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Matt Rourke / AP

At its annual meeting on Thursday, Facebook shareholders rejected a proposal that the company prepare a report on employee pay across gender and ethnicity.

Facebook's board, which recommended against the proposal, argued that it already has systems in place to combat pay inequality. Arjuna Capital, which submitted the idea, says that third-party data suggests there are still gaps.

Why it matters: Along with hiring, pay gaps have also become a hot topic in Silicon Valley's conversation about diversity. Google is currently embroiled in a court battle over allegations that it's not paying female employees as much as men. Meanwhile, Salesforce has now audited its employee pay two years in a row, and spent $6 million to fill in the gaps, according to the company.

Other highlights from the shareholder meeting:

  • New capital structure: Facebook's plan to restructure in order for CEO Mark Zuckerberg to retain control is still delayed by a lawsuit, so not expected before 2018 at the earliest, said the company.
  • Fake news: The company plans to approach the issue similarly to spam, and wants to make it easier for users to access a spectrum of viewpoints.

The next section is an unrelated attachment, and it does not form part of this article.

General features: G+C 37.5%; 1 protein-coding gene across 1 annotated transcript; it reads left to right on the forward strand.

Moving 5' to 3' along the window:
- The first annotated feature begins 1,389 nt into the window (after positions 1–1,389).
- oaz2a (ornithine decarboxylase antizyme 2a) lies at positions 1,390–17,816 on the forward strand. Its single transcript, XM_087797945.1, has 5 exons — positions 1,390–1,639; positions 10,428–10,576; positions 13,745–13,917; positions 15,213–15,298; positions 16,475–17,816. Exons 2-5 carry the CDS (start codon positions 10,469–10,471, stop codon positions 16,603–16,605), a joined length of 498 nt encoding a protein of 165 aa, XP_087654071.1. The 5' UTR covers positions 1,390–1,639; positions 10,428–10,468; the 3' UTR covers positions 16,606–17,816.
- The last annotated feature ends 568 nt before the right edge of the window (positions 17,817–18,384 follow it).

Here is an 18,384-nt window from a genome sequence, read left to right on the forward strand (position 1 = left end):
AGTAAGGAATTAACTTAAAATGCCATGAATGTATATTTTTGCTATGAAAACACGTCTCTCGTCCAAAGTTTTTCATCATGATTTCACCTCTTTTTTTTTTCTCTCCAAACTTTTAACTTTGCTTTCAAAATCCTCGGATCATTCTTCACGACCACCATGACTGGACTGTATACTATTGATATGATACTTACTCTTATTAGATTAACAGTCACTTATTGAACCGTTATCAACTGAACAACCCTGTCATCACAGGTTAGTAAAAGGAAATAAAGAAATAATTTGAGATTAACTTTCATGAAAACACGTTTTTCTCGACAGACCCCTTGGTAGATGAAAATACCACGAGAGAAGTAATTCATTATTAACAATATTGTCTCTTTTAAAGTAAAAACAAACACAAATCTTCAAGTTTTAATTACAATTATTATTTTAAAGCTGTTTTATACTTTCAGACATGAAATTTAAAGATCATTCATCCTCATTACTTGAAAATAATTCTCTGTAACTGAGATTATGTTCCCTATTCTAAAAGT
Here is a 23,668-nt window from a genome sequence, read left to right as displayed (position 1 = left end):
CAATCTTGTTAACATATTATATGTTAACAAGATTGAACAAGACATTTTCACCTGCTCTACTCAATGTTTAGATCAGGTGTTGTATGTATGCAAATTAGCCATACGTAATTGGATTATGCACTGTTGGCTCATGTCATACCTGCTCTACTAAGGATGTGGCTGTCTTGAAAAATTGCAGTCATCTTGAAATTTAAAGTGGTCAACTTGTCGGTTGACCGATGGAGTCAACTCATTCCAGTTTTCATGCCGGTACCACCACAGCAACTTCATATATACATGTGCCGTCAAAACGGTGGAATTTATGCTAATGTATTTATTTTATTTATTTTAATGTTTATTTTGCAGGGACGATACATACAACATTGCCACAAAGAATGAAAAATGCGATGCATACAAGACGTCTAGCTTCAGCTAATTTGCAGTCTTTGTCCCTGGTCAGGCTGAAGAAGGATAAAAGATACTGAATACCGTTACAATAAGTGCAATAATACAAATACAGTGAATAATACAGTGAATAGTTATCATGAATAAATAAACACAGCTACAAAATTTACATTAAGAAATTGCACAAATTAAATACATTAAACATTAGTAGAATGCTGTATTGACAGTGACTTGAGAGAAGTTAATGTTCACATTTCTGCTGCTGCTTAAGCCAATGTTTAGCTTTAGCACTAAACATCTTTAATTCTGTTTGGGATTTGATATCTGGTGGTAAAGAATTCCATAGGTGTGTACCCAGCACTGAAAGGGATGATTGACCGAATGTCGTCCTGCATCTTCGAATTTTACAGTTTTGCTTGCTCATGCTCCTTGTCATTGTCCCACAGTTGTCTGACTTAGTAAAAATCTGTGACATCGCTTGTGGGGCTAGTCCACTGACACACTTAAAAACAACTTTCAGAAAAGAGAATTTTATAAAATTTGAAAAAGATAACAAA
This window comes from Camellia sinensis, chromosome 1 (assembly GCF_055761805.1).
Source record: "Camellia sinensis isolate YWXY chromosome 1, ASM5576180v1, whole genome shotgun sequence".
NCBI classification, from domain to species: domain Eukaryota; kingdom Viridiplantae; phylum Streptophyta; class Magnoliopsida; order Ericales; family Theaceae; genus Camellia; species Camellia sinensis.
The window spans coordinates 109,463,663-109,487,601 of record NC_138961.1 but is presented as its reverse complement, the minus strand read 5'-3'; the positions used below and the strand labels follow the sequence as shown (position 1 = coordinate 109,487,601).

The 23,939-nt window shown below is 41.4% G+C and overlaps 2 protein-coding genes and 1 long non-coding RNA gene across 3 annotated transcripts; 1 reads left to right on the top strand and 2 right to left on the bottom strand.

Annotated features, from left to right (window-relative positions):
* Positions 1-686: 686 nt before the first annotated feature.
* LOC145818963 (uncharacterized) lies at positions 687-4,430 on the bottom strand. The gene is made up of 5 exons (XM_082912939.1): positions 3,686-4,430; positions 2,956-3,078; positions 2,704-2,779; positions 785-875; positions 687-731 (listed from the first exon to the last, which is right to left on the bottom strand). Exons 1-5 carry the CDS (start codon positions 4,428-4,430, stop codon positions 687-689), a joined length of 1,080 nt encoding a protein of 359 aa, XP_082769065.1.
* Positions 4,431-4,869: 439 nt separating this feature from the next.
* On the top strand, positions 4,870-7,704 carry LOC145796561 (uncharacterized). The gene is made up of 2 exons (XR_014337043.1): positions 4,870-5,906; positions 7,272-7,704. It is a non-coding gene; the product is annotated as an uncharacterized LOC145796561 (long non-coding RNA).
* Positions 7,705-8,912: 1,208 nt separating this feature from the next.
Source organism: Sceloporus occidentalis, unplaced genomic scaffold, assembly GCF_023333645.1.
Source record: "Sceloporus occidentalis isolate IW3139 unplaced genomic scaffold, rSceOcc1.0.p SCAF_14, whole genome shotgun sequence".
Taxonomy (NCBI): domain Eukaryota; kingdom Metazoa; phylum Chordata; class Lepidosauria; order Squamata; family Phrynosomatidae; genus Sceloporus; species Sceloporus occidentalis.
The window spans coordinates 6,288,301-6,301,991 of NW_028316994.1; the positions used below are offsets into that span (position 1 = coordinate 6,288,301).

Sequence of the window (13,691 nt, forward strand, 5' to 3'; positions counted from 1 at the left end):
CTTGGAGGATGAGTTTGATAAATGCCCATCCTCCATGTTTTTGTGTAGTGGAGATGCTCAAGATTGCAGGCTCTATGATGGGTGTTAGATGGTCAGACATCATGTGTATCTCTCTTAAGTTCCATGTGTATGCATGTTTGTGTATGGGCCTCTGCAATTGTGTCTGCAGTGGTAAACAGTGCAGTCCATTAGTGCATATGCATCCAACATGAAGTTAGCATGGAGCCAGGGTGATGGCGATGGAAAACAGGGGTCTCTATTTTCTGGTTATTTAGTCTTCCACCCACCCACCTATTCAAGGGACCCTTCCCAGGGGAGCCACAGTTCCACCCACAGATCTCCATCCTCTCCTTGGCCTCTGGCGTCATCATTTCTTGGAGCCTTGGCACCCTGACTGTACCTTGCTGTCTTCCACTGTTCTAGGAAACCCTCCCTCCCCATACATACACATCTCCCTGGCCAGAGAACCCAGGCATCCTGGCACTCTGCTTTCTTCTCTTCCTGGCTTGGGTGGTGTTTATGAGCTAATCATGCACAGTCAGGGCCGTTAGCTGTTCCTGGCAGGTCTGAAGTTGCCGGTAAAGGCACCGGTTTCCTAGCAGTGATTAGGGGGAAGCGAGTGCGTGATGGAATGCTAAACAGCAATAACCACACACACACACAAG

• Oculus: Facebook doesn't plan on making much profit from its Oculus hardware in the next few years—instead it's focused on building content and software and making virtual reality tech as widely available as possible.
  • China: The company wants to reach people in China, but it's taking its time to figure how to best do this.

Go deeper

Ina Fried, author of Login
12 mins ago - Technology
Column / Signal Boost

How COVID slowed 5G

Illustration: Sarah Grillo/Axios

Two years into the 5G era, expensive new cellular networks have blanketed much of the country, but they have yet to change our lives.

Between the lines: It was always going to take some time for 5G's full impact — from faster service to new uses — to arrive. But the pandemic has slowed even some of the initial benefits.

Biden's big bet backfires

Two key dealmakers — Sen. Joe Manchin (D-W.Va.) and Sen. Mark Warner (D-Va.) — leave a luncheon in the Capitol yesterday. Photo: Kent Nishimura/L.A. Times via Getty Images

President Biden bit off too much, too fast in trying to ram through what would be the largest social expansion in American history, top Democrats privately say.

Why it matters: At the time Biden proposed it, he had his mind set on a transformational accomplishment that would put him in the pantheon of FDR and JFK.

46 mins ago - Health

Other drug companies want to help make the vaccines

Illustration: Megan Robinson/Axios

Generic drug companies have asked Pfizer, Moderna and Johnson & Johnson to license their COVID-19 vaccine technology to help increase global production, but so far the vaccine makers have given them the cold shoulder.

Why it matters: Other companies are saying they have extra capacity to make more vaccines. Not using that extra capacity could prolong the pandemic throughout the world.